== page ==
|About the Book|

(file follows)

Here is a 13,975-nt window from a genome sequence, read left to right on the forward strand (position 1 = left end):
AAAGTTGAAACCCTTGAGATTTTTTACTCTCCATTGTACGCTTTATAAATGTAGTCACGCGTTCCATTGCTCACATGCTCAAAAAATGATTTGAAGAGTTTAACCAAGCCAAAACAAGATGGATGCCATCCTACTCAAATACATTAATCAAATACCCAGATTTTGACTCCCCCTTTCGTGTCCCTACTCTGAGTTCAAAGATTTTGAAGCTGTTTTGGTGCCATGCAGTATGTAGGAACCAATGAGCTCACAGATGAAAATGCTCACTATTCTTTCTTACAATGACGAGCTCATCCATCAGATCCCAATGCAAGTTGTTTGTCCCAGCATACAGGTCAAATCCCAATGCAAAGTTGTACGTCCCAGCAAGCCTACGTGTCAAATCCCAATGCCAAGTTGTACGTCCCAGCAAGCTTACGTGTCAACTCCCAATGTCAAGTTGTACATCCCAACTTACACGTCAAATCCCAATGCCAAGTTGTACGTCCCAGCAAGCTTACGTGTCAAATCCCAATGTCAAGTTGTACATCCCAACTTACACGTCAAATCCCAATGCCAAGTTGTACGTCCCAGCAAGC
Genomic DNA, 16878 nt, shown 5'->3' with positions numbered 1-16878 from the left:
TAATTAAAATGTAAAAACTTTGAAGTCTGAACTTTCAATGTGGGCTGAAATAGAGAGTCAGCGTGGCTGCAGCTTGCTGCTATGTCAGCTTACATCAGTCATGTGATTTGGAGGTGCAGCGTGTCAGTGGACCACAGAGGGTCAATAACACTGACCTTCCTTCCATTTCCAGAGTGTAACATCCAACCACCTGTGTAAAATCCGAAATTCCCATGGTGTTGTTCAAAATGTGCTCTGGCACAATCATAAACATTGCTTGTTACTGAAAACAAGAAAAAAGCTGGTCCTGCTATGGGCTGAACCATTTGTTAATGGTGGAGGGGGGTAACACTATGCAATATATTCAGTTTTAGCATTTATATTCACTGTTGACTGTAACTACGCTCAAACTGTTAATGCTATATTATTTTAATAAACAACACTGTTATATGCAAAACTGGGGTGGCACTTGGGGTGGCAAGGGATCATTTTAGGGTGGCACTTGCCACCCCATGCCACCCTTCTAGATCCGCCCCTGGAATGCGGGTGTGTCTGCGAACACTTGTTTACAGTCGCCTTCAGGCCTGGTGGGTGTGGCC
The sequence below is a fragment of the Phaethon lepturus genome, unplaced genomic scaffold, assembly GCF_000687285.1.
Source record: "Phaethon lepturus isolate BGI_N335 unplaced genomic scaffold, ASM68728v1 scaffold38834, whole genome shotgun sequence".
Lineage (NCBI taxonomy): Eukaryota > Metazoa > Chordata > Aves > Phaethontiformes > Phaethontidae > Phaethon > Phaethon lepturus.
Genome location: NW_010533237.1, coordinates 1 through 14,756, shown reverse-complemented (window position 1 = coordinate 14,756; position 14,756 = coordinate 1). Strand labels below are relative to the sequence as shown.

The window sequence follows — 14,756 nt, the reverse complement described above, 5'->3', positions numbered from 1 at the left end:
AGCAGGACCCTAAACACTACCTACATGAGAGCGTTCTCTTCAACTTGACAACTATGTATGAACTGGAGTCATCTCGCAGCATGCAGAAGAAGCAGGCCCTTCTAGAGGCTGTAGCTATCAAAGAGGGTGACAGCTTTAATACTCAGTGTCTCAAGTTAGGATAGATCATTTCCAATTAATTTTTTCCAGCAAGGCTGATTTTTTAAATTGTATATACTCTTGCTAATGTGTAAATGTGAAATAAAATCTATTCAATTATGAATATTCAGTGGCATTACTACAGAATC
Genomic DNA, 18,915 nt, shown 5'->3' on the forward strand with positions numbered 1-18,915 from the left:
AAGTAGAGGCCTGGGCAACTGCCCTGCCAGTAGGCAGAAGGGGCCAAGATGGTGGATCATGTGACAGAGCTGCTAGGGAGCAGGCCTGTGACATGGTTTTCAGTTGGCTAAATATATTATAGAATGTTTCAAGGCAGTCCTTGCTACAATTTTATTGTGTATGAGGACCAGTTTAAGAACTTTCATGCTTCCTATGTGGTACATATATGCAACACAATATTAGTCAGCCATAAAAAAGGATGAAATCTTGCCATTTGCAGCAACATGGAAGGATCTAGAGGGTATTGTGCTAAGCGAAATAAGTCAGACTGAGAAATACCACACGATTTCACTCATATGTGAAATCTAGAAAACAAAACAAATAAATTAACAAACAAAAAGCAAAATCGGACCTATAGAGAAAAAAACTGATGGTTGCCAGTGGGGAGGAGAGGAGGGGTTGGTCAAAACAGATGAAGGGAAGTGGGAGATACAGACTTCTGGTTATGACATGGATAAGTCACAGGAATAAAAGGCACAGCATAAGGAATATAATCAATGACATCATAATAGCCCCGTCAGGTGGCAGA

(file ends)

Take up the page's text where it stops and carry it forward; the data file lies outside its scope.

Nicholsens Exact Imagination, Late Work is the distilled, reflected product of countless hours alongside, and deeply within, Adornos languages. Her brilliant achievement here is to have demonstrated the emphatic intimacy between AdornosMoreNicholsens Exact Imagination, Late Work is the distilled, reflected product of countless hours alongside, and deeply within, Adornos languages. Her brilliant achievement here is to have demonstrated the emphatic intimacy between Adornos aesthetics and his compositions.-- Tom Huhn, College of Letters and Philosophy Department, Wesleyan University Most English-language writing on Theodor Adorno has attempted to place him in various contexts and to differentiate him from other thinkers. Such work, while important, marks our failure to appropriate Adornos ideas imaginatively. In Exact Imagination, Late Work, Nicholsen proposes such an appropriation through a focus on the centrality of the aesthetic dimension in Adorno. Adorno uses the term exact imagination to mark the conjunction of knowledge, subjective experience, and aesthetic form. Exact imagination, as distinct from creative imagination, thus describes a form of nondiscursive rationality. According to Adorno, exact imagination discovers or produces truth by reconfiguring the material at hand- thus, knowledge is inseparable from the configurational form imagination gives it. Late work is characterized by the disjunction of subjectivity and objectivity. In its attempt to grasp late phenomena, Adornos oeuvre itself takes on the form of late work.Exact imagination and late work mark the bounds of Nicholsens exploration. The five interlocked essays, based on material from Adornos aesthetic writings, take up such issues as subjective aesthetic experience, the historicity of artworks and our experience of them, Adornos conception of language, the nature of configurationalor constellational form in Adornos work, and the relation between the artwork, aesthetic experience, and philosophy. A subtext is the unraveling of Adornos use of the ideas of his colleague Walter Benjamin. Nicholsens essays themselves can be perceived as a constellation of their own around the central issue of the inseparability of form in its aesthetic dimension and nondiscursive rationality.